Dharma Master Zhizhe, also known as Zhi Yi, was an eminent monk who lived during the Northern and Southern dynasties, a tumultuous era in ancient China that was plagued with civil wars and political chaos.
With an unwavering faith and determination to propagate the Dharma, Master Zhizhe painstakingly classified the various Buddhist sutras into the “Five Periods and Eight Teachings”, and established widely studied Buddhist concepts, such as “Three Thousand Realms in a Single Moment of Thought”, “Perfect Harmony of the Three Truths”, etc. He was also the founder of the Tiantian tradition, the first native school of Buddhism in China.
On 5th and 6th July, 2019, Tzu Chi Foundation (Singapore) held three sessions of the “Great Dharma Master Zhizhe” Charity Performance at Kreta Ayer People’s Theatre. Staged by the renown Tang Mei Yun Taiwanese Opera Company, with the lead character passionately portrayed by Tang, the event drew close to 2,300 attendees. All the ticket proceeds were channeled to the Foundation’s Charity Development Fund.
Vow to walk the path of Buddhism and break free from the cycle of rebirth
The first scene brought the audience back to the tumultuous era of the Northern and Southern dynasties in ancient China over 1,400 years ago. Amid the chaos of a civil war, 17-year-old Chen De An (Dharma Master Zhizhe as a youth) faced the imminent threat of his family being torn apart by the war.
As he was fleeing from the battles, moving from one place to another, he met an anonymous monk, who kindly gave a bun (that he had received from a devotee) to a poor, old and hungry lady. Highly impressed, he asked the monk why he did not seem to be affected by the chaos of the war.
The monk calmly replied, “I’m also ‘escaping from suffering’. You all are escaping from the enemy soldiers, but I’m escaping from the suffering of the cycle of rebirth.”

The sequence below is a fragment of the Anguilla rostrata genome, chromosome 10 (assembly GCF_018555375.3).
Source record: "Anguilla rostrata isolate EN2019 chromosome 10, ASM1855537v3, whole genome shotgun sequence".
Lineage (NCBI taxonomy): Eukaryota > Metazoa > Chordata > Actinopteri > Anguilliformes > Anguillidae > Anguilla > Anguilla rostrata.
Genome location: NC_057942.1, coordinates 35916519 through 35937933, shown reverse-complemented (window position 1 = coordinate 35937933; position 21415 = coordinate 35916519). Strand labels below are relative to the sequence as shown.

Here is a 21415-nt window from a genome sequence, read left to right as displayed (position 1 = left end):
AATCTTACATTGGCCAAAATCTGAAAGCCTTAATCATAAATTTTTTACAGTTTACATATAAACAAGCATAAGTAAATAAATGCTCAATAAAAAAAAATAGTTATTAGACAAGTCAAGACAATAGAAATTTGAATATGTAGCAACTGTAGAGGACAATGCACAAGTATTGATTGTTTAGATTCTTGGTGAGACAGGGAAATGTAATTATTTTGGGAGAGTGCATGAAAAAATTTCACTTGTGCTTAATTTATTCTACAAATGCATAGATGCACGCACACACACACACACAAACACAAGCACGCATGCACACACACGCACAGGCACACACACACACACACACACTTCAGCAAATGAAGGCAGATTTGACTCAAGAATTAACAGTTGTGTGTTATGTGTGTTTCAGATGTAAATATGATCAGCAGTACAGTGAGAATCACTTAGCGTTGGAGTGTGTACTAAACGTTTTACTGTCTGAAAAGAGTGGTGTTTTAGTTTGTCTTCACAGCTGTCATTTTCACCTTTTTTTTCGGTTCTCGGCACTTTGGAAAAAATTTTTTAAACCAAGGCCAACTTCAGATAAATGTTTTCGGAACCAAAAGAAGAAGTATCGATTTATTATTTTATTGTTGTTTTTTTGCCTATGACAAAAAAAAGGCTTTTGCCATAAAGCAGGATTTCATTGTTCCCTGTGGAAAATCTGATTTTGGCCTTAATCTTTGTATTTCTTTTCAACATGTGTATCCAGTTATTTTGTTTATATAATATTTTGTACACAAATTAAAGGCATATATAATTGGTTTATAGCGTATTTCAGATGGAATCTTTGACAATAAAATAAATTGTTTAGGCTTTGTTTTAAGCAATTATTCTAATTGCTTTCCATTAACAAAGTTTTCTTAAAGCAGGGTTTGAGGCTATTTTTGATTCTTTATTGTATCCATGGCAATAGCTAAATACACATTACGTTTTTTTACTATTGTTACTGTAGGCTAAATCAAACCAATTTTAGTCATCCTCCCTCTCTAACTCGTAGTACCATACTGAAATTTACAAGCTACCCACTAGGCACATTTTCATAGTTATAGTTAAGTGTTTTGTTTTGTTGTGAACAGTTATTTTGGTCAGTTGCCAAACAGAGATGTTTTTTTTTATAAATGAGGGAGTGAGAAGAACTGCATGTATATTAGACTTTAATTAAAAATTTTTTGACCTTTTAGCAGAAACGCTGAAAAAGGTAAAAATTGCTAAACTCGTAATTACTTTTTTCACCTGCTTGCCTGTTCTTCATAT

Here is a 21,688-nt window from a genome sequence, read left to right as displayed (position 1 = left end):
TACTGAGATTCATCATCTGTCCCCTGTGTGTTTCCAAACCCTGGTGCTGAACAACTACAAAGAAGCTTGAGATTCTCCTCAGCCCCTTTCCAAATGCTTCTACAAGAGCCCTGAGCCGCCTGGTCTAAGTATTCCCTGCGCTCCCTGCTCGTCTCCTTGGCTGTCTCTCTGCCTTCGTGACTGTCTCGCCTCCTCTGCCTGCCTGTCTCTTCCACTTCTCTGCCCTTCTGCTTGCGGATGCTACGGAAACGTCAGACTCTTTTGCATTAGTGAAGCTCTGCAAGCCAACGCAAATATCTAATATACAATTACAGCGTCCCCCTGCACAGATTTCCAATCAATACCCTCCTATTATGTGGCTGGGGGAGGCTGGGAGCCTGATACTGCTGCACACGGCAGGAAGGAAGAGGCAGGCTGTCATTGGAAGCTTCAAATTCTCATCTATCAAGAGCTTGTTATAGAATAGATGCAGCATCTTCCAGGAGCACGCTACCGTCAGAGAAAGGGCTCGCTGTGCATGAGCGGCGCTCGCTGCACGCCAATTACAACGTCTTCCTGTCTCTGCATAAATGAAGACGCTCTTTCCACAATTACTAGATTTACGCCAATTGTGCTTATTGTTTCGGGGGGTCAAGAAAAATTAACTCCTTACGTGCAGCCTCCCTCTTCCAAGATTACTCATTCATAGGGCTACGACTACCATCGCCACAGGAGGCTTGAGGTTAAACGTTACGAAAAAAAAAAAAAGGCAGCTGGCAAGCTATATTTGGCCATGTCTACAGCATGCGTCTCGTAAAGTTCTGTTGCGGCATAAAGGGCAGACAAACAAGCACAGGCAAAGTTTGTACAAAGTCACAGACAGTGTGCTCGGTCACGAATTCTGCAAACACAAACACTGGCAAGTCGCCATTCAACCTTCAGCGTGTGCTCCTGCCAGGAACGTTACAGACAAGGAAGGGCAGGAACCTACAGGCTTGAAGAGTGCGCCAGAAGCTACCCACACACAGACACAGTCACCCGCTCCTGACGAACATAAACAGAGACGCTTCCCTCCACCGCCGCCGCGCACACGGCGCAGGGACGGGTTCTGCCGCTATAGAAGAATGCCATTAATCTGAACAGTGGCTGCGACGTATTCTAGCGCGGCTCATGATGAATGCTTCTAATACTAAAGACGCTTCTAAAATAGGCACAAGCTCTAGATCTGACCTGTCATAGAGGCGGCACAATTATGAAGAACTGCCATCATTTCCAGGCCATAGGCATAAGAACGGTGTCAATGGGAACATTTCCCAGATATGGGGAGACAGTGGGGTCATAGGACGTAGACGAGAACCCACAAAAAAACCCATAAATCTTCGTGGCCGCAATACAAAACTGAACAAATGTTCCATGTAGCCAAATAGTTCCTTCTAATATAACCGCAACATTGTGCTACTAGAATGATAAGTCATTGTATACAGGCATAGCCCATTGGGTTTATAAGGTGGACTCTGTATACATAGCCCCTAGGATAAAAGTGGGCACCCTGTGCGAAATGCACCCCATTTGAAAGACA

These words struck a deep chord with the youth, and a thought arose in him: “Since I’ve experienced unspeakable suffering from a war-torn nation, I should all the more not trap myself in the cycle of rebirth.”
Thus, one day, he knelt before the Buddha statue in a temple and made a vow to enter the Buddhist monastic order.
At the age of 18, Dharma Master Zhizhe was ordained as a monk, and subsequently learned the monastic precepts from Dharma Master Hui Kuang. When he turned 23, he went to seek Chan Master Hui Si for guidance and instruction under the recommendation of Master Hui Kuang.
Do not use the Dharma to gain favour from others. Do not be the last bearer of the Dharma.”
Audience member Ye Qing Ju, who has always been in touch with Tzu Chi and the Dharma, was deeply inspired by how Master Zhizhe chose to renounce worldly official titles to pursue the path of Buddhism.
She said that one who pursued an official title would still not escape from the suffering resulting from the fall of a nation, and that only when one practised the Buddhist path could one break free from the suffering of the cycle of rebirth and follow a truly eternal path. She added that she had worked very hard to earn a living, but it could not give her inner spiritual joy. Thus, she decided to delve into the Dharma and hoped to realise more of the teachings and overcome her inner afflictions.